When you have a dream and your blood boils with determination, it is hard to foresee the number of hurdles you will face on the course ahead. Hope is such a dynamic force. Like a ship opening up it’s sails with confidence, a naive young woman can unwittingly sail into fierce storms she never imagined.
When Luciana Ranallo boarded her flight at Bucharest, all she saw was a dazzling future. Her father believed in her. His email to her at Christmas breathed even more confidence and conviction that she could do anything she dreamt of, she could conquer the world. Her mother was not quite as enthusiastic about little her Lucia departing from her home. It was clear that Dorota was full of anxiety about her twenty-one year old daughter, who was as stubborn and strong-willed as her Italian father Marco, who had only been in the same room as his daughter nine times in her life. But Dorota Luciana would never settle until she left Brașov and went to explore the world for herself, starting with London.
For her sake I am glad that Luciana’s hopes were so vibrant that when arrived at the block of flats in Dalston where a friend of her father’s lived, she hardly noticed the yellow stained walls and ceiling, overflowing ashtrays and recycling boxes full of beer cans and empty sardine tins, and the obnoxious stench floating out of the bathroom.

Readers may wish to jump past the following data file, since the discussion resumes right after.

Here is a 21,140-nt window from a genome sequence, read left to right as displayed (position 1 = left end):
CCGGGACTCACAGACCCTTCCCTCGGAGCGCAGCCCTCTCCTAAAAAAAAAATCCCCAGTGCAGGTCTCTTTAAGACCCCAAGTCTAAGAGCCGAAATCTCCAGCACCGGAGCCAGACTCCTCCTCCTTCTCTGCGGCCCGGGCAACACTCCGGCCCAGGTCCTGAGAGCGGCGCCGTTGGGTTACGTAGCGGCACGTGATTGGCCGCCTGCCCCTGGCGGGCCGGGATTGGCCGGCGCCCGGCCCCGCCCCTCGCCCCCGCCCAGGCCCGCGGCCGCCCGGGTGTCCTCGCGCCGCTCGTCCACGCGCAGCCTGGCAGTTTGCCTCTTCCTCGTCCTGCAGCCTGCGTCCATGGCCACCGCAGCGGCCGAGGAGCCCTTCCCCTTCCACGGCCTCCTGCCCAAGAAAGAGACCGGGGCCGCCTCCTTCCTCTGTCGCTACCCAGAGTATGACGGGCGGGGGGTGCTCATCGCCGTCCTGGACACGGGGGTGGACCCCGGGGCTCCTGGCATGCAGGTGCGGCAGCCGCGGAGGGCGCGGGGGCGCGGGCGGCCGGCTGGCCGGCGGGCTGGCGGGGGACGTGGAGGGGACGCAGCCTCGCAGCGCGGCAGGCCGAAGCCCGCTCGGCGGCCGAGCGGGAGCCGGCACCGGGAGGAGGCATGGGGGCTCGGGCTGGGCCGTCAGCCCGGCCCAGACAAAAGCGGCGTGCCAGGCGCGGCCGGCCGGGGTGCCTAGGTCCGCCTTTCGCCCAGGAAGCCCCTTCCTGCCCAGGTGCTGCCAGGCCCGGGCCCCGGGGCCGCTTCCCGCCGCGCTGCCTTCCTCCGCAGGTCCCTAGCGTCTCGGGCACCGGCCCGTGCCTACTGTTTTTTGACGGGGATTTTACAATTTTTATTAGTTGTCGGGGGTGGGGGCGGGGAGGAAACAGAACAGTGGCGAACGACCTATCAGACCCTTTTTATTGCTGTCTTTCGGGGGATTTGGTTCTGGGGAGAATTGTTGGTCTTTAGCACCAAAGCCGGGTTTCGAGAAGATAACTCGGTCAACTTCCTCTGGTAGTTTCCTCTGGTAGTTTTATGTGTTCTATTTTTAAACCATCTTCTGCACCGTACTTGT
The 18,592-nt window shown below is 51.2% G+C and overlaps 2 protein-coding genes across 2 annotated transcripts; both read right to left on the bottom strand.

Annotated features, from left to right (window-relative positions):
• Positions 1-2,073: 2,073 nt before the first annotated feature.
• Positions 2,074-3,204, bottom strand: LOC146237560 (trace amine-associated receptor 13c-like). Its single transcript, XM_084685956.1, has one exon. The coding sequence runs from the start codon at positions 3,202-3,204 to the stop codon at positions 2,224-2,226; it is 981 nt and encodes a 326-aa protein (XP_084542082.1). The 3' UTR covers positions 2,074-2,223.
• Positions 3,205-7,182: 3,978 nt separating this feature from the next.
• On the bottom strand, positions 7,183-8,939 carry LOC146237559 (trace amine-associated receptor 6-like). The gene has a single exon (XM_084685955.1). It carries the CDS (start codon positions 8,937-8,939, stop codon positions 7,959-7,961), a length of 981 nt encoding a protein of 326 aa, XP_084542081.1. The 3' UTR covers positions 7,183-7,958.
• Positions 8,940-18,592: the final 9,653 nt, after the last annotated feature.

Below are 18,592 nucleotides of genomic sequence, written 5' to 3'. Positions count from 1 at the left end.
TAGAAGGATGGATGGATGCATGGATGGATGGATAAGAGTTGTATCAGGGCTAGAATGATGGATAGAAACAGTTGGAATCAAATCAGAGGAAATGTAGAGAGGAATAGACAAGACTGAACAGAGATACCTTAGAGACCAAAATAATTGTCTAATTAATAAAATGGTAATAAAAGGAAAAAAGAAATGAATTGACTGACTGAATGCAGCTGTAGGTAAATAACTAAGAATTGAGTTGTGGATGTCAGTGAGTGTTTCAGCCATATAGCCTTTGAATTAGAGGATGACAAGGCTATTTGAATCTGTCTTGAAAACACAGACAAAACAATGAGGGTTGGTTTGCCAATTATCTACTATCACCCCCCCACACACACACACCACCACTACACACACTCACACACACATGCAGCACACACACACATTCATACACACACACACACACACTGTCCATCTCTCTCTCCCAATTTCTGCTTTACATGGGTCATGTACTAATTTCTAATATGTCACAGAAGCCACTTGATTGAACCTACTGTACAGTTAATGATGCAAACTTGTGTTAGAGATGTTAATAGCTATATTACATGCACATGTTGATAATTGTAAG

Luciana was thrilled that she had made it. Tommaso spoke to her in Italian at a pace she was unable to comprehend. She had grown up hearing Romanian and Hungarian, and although she could understand her father’s mother tongue, she missed half of what Tommaso was telling her. She did catch that he was going out and would be back later. He had pushed a pile of takeaway menus in front of her before departing. Luciana was not hungry. She had left her home over eighteen hours earlier, and now all she wanted to do was close her eyes and sleep.
She sent a text message to her sister asking to tell her mama that she had arrived in London and would call her the next morning. Ten minutes later, she was fast asleep. She slept through the music blaring from the flat above. She slept through the screaming from across the road. She slept through Tommaso slamming the front door when he returned home at half past one in the morning. Sirens from police cars and ambulances did not wake her. Her first night in London was a peaceful one. She slumbered obliviously to the frantic buzz of one of the cities in this world that is never really asleep.